Spring break has long been the epitome of a de-stress, let-loose, get-away-from-it all vacation — regardless of age. Given the continued pandemic roller-coaster, we wanted to dig into new trends of those who are planning a spring break getaway in just a few short months. To find out why, where, and how people plan to spring break, we surveyed 9,041 VacationRenter users from around the globe and asked them to reveal their upcoming travel preferences.

Read on for the resulting six travel trends we’re seeing as we look toward Spring Break 2022.  

Beach-Bound and Chill

More than half of those surveyed plan to head to “beach or coastal” destinations for their getaways. Since traditional beachy sojourns tend to allow for ample relaxation — not to mention social distancing — this trend aligns with the 42% of respondents who say they are traveling to unwind. Party-hard college crowd destinations, like Daytona, aren’t as popular. Instead, folks are opting for easy-breezy and family-friendly spots. Currently, top searches on VacationRenter include an array of coastal holiday havens that trend toward chill vibe over the crowded, DJ-thumping scene:

In general, outdoorsy spring vacations are leading the charge amongst VacationRenter users. Those choosing “adventure or expedition” destinations and “ski” vacations along with “beach or coastal” preferences make up a whopping 91% of those surveyed. In addition to the seaside destinations (most of which have thrill-seeking potential including surfing or helicopter tours) VacationRenter searches also include the following mountain destinations as top picks for spring 2022:

For those not chasing the surf or snow, the formerly (pre-pandemic) popular “party or festival” category had a showing of just 9% in our survey. Given that we are now entering the third pandemic spring, this hit to big-fest hubs is unsurprising given event cancellations and continued coronavirus-wariness amongst would-be partiers. Nevertheless, New Orleans and Miami continue to crop up in the top 20 destinations of VacationRenter’s current searches. This plucky “laissez les bons temps rouler” mentality may indicate pandemic fatigue or simply a desire to visit some party-famous destinations without partaking in the big crowds.    

Spontaneity Endures

The last-minute travel trend we saw at the end of 2021 continues into spring 2022. The convergence of flexible cancellations, ever-evolving pandemic variants, and remote work/school environments may be fueling this ongoing spontaneity among travelers. Fifty-two percent of those surveyed expect to book their stays just one to three weeks before arrival. That said, almost a third of respondents are making their travel plans three or more months in advance. This relatively incremental move toward advance planning reflects some vacationers’ efforts to coordinate the more time-consuming logistics of group travel, even if those pods are petite. 

Mix-It-Up Motivation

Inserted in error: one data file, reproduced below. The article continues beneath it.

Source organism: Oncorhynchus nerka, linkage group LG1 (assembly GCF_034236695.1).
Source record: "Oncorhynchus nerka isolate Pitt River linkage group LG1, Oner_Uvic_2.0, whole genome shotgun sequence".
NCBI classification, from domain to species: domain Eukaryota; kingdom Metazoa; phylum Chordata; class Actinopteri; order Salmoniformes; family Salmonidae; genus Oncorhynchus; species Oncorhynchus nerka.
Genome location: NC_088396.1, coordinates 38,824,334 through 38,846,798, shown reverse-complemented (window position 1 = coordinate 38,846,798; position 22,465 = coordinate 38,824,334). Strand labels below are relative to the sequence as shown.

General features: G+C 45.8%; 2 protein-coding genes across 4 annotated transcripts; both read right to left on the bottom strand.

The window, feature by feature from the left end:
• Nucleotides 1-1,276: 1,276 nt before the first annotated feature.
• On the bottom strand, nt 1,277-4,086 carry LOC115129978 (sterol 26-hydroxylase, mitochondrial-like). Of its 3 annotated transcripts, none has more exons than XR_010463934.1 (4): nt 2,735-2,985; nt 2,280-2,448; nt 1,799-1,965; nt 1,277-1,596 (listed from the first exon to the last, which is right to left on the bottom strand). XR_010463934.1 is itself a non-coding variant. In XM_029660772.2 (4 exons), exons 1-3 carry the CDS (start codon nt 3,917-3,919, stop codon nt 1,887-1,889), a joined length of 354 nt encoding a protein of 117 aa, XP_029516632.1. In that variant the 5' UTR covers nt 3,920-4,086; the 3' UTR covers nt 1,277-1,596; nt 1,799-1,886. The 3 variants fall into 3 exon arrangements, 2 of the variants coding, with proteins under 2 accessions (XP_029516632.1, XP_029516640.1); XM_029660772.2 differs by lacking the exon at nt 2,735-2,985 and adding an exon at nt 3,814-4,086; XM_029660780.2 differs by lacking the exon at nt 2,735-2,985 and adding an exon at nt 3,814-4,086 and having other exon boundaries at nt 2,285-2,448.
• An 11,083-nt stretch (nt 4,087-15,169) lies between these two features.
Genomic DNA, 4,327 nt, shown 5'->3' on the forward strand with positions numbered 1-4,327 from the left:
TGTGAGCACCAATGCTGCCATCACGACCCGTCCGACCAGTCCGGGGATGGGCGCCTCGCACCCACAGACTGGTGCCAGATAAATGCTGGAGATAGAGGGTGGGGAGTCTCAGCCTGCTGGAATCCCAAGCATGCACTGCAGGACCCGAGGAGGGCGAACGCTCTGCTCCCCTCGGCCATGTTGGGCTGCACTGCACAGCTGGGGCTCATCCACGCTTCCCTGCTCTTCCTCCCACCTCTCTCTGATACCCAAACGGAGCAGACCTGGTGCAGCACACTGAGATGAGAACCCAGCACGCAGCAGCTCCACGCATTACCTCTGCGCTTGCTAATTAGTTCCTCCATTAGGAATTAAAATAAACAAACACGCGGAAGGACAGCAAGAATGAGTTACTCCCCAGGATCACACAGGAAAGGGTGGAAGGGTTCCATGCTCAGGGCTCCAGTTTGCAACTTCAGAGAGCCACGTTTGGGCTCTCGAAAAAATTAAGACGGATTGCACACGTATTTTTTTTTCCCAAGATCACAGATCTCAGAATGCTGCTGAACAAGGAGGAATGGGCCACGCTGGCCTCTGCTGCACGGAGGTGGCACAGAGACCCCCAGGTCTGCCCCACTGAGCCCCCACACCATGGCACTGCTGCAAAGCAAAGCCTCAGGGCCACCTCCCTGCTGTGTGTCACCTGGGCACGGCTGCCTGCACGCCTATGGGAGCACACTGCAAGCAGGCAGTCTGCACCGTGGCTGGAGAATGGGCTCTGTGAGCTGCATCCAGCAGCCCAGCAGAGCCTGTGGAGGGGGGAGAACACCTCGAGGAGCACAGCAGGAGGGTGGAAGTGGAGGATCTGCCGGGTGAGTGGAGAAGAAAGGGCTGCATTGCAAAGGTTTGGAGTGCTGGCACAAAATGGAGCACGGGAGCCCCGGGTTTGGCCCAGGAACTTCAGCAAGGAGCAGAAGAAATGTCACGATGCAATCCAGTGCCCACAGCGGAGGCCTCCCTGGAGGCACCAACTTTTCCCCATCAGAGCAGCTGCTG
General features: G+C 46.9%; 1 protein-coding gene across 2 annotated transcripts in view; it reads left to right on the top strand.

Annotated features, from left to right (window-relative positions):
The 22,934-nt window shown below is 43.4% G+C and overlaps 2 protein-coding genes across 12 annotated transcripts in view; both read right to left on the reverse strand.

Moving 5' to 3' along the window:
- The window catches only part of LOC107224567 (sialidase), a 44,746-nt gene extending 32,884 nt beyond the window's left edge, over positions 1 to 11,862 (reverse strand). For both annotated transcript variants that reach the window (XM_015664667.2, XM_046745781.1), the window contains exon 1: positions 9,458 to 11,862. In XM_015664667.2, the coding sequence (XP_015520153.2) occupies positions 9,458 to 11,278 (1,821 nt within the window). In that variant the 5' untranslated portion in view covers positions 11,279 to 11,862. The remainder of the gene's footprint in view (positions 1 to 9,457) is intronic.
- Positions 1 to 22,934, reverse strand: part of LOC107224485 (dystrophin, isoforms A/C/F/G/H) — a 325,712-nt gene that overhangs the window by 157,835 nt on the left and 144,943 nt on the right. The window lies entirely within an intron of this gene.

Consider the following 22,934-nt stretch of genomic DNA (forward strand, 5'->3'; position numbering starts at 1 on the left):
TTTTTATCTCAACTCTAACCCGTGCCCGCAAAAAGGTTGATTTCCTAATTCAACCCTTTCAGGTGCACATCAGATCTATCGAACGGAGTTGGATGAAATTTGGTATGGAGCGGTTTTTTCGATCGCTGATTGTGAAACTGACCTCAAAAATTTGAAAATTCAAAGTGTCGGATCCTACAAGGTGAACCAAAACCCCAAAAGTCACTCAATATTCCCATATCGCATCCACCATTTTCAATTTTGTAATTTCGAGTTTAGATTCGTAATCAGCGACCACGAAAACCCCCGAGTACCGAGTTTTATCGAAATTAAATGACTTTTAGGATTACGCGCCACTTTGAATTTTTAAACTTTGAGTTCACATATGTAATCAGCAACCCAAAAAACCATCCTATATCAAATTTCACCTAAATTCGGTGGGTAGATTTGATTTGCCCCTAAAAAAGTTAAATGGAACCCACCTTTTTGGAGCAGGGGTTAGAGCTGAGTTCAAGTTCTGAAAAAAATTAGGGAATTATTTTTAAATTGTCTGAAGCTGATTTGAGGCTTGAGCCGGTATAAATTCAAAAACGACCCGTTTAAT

Although our survey’s top reason for spring break vacationing is to “unwind and relax,” nearly a quarter of our respondents say they are vacationing to spend “quality time with family or friends.” This traveling with loved ones may come after months or years of separation, or it may reflect a sustained pod-gathering effort. Either way, pandemic protocols certainly continue to play a role. Not far behind in our survey results, the simple desire “just to get away” similarly reflects pandemic-hued motivation coupled with cabin fever. With remote work and/or school and frequently squelched opportunities to socialize, the hankering to mix it up continues an upward trend.

Expanding Horizons

Whatever the motivation, even if it’s just to escape the grind, 62% of those surveyed plan to explore a new destination. That pioneering spirit could mean folks are splurging on a more complex getaway, such as planning a once-in-a-lifetime trip to Maui versus the annual drive to the closest beach. It might even involve crossing borders, given that 50% of our respondents say they would venture abroad if regulations permit international travel.

Keeping it Small

Throughout 2021, the number of individuals traveling in groups ebbed and flowed along with changing protocols for gathering. As we look at 2022 VacationRenter searches, specifically those targeting February through April, travelers seem to be trending toward intimate spring break getaways. Currently, the most popular group size is four, followed by two. Larger group sizes trail these pairing-dominant searches significantly.  


Elbow Room, Please

Wherever the road (or airplane) takes them, VacationRenter travelers continue to seek out single-family accommodations for their getaways. Houses and villas top recent search results, reflecting that independent, small-group lodging trend. Similarly, our survey responses show a strong preference for house or apartment rental, at 31% and 29% respectively. What plays into this trend? In the time of Omicron, many travelers opt for lodging that provides a buffer zone from others. Having a kitchen and living space gives vacationers the flexibility to venture out among others, or to keep their distance when they desire. 

Methodology and Limitations

We conducted a survey of 9,041 VacationRenter users, age 18 and older, from around the world and asked them to answer questions about their travel plans for spring break 2022. The data are not weighted and are based on self-reporting/ With self-reported data, there are limitations, such as over- or underreporting of information as well as exaggerated numbers and answers.